What does a transition from subsistence agriculture to capitalist agriculture look like? At the January 23, 2015 book launch for Tania Li’s new book, Land’s End: Capitalist Relations on an Indigenous Frontierco-sponsored by the Department of Anthropology, the Development Seminar Series, and the Asian Institute, Professor Li illustrated the ways in which one small community in Indonesia tackled this and other difficult questions in its transition to cocoa production.

Li’s book spans her research on the highland community of Sulaweisi, Indonesia, which began in 1995. Over twenty years, Li saw the community go from subsistence agriculture with shared land use to one where all means of production were dedicated to cocoa. The transition was motivated by periods of severe drought that the highlanders experienced, but took place subtly and without much acknowledgement over decades.

The book’s title refers to the end of land in several senses. Primarily, it is a reference to the end of food production and the transition to cash crops. However, it also signifies land’s new identity as a commodity, and along with that landless and landed classes of people. With this landless people comes a sense of unknown – there are no cities for the new class of landless to work in, and many families are thrown into abject poverty, which did not exist in the same way in subsistence farming.

An interesting concept raised by one of the discussants was the nature of capitalism itself. In her research, Li used a conceptualization of capitalism in which its primary manifestation is mandatory market participation. Li investigates the transition from a society without capitalist ownership to one dominated by it – sometimes in ways that we as Western capitalists may not think of. Throughout, Li stresses the compulsory nature of participation in the capitalist system. Initially, market participation was optional – highlanders could sell their food crops if they had any left over or their labor if they had a spare day or two. Under capitalism, in order to maintain any quality of life, one must utilize all of their available resources to sell in the market – either land or labor. Land plots are divided between family members and friends, sometimes through negotiation, but other times through force. Though the community initially aimed to maintain some semblance of balance between food production and cocoa production, eventually all land plots were dedicated to cocoa trees.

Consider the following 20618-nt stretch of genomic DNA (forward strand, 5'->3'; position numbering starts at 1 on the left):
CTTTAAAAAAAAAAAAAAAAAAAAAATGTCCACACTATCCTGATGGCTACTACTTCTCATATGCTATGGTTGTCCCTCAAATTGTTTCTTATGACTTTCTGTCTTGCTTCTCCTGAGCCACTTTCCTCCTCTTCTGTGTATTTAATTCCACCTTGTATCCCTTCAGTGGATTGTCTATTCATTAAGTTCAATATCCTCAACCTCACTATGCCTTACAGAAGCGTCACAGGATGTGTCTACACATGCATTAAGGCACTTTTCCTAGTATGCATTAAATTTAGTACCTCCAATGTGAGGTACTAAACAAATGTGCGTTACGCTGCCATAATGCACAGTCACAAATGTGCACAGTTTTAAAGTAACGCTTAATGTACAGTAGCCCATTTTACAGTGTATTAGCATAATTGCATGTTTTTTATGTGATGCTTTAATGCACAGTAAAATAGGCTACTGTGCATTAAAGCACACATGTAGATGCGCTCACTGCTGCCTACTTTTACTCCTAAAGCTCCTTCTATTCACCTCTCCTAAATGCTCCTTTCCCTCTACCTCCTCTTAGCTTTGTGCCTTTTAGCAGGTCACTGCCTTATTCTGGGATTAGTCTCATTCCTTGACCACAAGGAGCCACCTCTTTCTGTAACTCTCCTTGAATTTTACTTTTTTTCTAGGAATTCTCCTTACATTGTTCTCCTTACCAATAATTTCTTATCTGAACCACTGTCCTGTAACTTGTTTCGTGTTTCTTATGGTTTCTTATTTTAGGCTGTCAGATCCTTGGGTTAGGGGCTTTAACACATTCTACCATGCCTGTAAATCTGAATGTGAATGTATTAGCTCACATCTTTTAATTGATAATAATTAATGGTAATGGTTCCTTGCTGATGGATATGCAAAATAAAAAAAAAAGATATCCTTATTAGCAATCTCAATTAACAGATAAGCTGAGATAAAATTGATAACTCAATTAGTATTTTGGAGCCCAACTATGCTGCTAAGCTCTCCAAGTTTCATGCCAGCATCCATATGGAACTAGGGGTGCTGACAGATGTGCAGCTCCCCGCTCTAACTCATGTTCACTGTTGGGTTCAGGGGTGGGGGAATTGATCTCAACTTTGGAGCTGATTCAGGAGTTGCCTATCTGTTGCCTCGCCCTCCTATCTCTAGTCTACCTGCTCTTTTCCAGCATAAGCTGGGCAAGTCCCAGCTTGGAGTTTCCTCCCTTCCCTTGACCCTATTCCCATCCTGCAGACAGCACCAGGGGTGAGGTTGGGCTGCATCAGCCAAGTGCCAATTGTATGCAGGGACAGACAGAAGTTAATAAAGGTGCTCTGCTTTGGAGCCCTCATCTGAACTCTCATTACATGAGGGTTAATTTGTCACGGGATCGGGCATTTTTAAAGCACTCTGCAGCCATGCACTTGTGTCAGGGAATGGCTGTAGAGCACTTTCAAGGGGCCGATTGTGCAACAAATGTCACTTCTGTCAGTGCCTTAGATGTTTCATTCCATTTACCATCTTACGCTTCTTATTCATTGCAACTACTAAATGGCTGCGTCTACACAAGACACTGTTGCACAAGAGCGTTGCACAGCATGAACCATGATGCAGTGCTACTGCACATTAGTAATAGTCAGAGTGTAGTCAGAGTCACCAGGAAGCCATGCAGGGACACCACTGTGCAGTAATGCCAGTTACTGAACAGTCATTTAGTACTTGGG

However, Li also emphasized the choice that the community of Sulaweisi made. Although there was not capitalist ownership in the same way before cocoa, there was a strong sense of ownership over one’s own labor. In that respect, Li posits that it was easier for the community to make a more subtle transition to capitalist ownership. Physical privatization took place alongside the transition to capitalism, but there were already conceptualizations of labor that were not collective.

Discussion of Li’s work was glowing, and the publication of this book is clearly the result of many years of careful research. The three discussants praised not only Li’s research, but also her ability to go beyond current trends in anthropological research and take a different approach – one driven more by statistics than narrative, unlike other current research. They also emphasized the scope that Li had taken with her work in taking a problem that took twenty years to develop and encapsulating it accurately and in great depth in her book.
-written by Rachel Ball-Jones, a second year student  double majoring in political science and peace, conflict, and justice studies at the University of Toronto

This article is part of a series of articles written by undergraduate students affiliated with the Asian Institute about events hosted by the Asian Institute.